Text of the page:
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101 uses for electrical tape: #53 the mitre saw...

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Eric The Viking

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You know that frustrating moment: you want to trim a gnat's nadgers off the piece you just cut "exactly to length", but you can't easily guess exactly where the chop saw will chop...

Step #0: put the saw's mains plug somewhere you can see it (so you know it's off):

#1: Assemble the apparatus:

#2: Apply tape:

#3: Forget to put the plug back. Cuss a bit... put the plug back.
#4: Apply saw to tape:

#5: get back to real work!
 

Trevanion

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I replaced my mitre saw slot plates with a piece of plywood, keeps the cut edge of the timber crisp on the underside and you know exactly where you're cutting. Also keeps all those little bits from falling in and having to constantly fish them out with a pencil!

 

LancsRick

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This is one of the reasons I love my Dewalt - their shadow system makes this sort of trimming an absolute doddle. Nice improvisation!
 

Noel

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Good ideas. Other option is to push the stock gently against the stationary blade, lift and cut.
Old EB induction saw Eric?
 

Eric The Viking

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Yes KGS 300, but unusually a 110V version. It has an 80t Axminster neg-rake blade fitted in the picture, which I really don't like (it rings like a bell, which makes the cuts unnecessarily sloppy), but with the 80t Trend blade that came with it, it's excellent, (although that blade has a slight positive rake, so I have to be careful). I'm thinking I'll keep the Axminster blade only for thin stuff, but the resonance is so bad it frightens me a bit.
 
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Zero clearance inserts are great until you need to make an angled cut. Then you either have to remove it, or ruin the current one. Massive pain in the buttocks.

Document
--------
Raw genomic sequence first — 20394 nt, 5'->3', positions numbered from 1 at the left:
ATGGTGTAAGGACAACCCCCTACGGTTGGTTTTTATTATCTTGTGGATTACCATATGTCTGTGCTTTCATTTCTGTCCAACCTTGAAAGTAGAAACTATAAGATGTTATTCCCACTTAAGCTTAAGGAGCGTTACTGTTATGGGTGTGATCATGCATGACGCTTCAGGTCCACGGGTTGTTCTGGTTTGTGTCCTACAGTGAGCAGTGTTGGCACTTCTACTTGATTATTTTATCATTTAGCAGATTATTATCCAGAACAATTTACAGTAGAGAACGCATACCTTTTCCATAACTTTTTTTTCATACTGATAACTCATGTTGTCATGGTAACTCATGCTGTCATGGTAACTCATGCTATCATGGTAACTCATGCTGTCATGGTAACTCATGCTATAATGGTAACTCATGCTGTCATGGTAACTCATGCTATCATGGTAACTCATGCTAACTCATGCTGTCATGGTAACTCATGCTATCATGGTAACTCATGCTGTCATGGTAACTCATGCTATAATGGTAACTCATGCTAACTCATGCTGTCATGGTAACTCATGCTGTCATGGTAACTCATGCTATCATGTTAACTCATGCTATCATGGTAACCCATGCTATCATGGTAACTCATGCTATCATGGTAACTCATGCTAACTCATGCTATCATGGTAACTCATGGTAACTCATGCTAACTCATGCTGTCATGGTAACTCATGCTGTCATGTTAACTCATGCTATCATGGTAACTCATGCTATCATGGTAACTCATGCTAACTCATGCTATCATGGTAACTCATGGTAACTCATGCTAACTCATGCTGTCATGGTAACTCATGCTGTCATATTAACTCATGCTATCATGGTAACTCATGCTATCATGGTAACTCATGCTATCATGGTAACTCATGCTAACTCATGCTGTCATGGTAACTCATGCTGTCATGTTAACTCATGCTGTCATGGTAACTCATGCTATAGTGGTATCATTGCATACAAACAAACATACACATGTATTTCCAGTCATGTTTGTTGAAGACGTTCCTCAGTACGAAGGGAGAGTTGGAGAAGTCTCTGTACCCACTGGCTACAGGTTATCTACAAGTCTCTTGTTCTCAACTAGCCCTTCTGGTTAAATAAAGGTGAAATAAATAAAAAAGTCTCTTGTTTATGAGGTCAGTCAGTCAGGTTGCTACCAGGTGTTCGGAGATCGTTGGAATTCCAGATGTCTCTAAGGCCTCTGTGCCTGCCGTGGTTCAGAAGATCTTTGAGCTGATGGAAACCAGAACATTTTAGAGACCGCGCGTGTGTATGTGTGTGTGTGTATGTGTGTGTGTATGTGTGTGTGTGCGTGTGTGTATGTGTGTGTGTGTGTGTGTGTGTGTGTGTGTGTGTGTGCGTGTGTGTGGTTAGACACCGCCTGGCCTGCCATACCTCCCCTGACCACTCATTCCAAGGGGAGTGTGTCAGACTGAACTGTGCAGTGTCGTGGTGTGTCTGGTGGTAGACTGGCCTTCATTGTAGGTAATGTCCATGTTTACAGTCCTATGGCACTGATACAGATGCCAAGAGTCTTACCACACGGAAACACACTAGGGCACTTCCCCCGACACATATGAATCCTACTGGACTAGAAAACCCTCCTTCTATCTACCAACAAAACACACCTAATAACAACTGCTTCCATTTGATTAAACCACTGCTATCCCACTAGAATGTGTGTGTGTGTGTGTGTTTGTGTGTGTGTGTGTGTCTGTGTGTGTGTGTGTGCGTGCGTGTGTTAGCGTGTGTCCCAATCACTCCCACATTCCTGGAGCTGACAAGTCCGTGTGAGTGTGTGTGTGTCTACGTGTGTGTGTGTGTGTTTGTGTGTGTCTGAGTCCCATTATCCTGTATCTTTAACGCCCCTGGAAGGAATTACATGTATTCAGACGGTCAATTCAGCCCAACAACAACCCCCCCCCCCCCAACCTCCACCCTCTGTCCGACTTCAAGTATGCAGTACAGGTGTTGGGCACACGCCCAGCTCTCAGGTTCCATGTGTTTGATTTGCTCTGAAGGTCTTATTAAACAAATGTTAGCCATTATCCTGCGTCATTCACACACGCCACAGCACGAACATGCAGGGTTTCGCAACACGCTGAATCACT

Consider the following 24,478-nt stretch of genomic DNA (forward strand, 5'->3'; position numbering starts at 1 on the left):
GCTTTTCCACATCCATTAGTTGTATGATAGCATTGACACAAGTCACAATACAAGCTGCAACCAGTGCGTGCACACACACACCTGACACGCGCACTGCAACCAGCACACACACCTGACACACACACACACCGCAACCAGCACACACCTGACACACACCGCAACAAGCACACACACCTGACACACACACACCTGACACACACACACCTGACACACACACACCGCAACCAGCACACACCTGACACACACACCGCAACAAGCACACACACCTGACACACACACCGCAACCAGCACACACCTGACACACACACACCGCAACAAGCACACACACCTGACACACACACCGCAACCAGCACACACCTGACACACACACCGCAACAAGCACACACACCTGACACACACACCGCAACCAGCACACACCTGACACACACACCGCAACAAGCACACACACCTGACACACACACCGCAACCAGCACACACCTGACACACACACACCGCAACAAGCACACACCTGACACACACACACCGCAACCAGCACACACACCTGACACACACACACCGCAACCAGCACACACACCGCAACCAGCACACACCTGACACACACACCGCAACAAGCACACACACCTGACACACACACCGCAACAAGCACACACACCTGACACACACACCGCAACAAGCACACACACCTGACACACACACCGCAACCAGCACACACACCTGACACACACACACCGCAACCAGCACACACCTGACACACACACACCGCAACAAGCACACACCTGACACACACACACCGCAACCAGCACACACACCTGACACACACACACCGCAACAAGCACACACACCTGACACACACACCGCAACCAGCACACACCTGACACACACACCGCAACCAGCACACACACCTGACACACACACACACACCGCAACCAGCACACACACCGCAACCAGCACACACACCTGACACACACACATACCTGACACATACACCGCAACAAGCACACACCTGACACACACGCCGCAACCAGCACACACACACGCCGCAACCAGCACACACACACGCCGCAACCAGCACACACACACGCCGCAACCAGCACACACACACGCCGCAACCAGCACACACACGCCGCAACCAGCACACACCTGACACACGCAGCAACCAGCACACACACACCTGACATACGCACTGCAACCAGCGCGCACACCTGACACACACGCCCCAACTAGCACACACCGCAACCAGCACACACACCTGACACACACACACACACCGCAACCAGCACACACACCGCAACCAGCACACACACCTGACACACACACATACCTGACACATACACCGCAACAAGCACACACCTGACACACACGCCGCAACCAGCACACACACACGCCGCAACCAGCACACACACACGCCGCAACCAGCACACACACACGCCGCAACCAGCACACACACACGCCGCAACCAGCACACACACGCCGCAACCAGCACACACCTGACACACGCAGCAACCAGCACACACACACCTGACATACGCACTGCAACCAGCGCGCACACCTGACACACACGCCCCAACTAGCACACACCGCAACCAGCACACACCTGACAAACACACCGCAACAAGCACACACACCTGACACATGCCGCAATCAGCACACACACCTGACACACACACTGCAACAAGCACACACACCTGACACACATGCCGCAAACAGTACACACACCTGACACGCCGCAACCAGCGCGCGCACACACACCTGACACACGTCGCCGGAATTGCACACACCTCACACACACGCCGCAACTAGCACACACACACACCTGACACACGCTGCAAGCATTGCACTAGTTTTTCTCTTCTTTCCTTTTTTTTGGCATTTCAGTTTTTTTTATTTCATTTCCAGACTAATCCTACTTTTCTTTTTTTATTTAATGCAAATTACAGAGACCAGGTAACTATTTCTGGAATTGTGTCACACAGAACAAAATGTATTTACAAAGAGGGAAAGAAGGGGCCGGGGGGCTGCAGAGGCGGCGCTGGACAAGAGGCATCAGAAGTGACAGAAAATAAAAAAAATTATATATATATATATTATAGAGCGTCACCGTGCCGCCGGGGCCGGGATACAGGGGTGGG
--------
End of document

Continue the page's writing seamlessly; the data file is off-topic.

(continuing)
How cool would it be if they manfactured their saws so that you could just stick a piece of 12mm (or some other standard size) MDF in? no fancy shape or awkwared thickness. I appreciate you'd still need grub screws to tweak it to the exact height, but you wouldn't need to do it that often.
 

Eric The Viking

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The black bits you can see on mine are the plastic inserts, and they are "easily" removable. But one reason the tape is angled is because the right-hand bit of plastic is always covered by the fence (the LHS one is clear if you swing the saw all the way to the right). If I did do a home-made ZCI, at least it would be rectangular, but I'd have to probably drill & tap some holes to keep it in place, and it would be a nuisance because of needing to remove it for tilted cuts. The tape is quick'n'dirty, but I don't really notice significant tearout underneath the workpiece, but the neg rake blade is significantly worse in every respect than the Trend one.

I do use my saw for tilted cuts, although because it has a fat induction motor (it's direct drive), it has little clearance - the 250mm blade gives a surprisingly shallow depth of cut. It's not too bad when tilted (the motor goes up), but for straight vertical cuts there's very little room under there. It's not unknown that I trap my fingers under the motor at a crucial moment!

That said, I have found it pretty accurate (I do always check), so it's worth keeping, for the time being.
 
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I actually use the same idea on my table saw. I stick a piece of 50mm masking tape right over the blade slot. But for me, it's mosty to help with dust, and stopping things falling into the gap.
 

Bodgers

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transatlantic":3j4stgal said:
Zero clearance inserts are great until you need to make an angled cut. Then you either have to remove it, or ruin the current one. Massive pain in the buttocks.

How cool would it be if they manfactured their saws so that you could just stick a piece of 12mm (or some other standard size) MDF in? no fancy shape or awkwared thickness. I appreciate you'd still need grub screws to tweak it to the exact height, but you wouldn't need to do it that often.
You can make them so that they are easy to remove. John Heisz has a good setup for that.

Sent from my Redmi Note 5 using Tapatalk
 
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Bodgers":3j6p7s98 said:
transatlantic":3j6p7s98 said:
Zero clearance inserts are great until you need to make an angled cut. Then you either have to remove it, or ruin the current one. Massive pain in the buttocks.

How cool would it be if they manfactured their saws so that you could just stick a piece of 12mm (or some other standard size) MDF in? no fancy shape or awkwared thickness. I appreciate you'd still need grub screws to tweak it to the exact height, but you wouldn't need to do it that often.
You can make them so that they are easy to remove. John Heisz has a good setup for that.

Sent from my Redmi Note 5 using Tapatalk
But you still want ZC there too.
 
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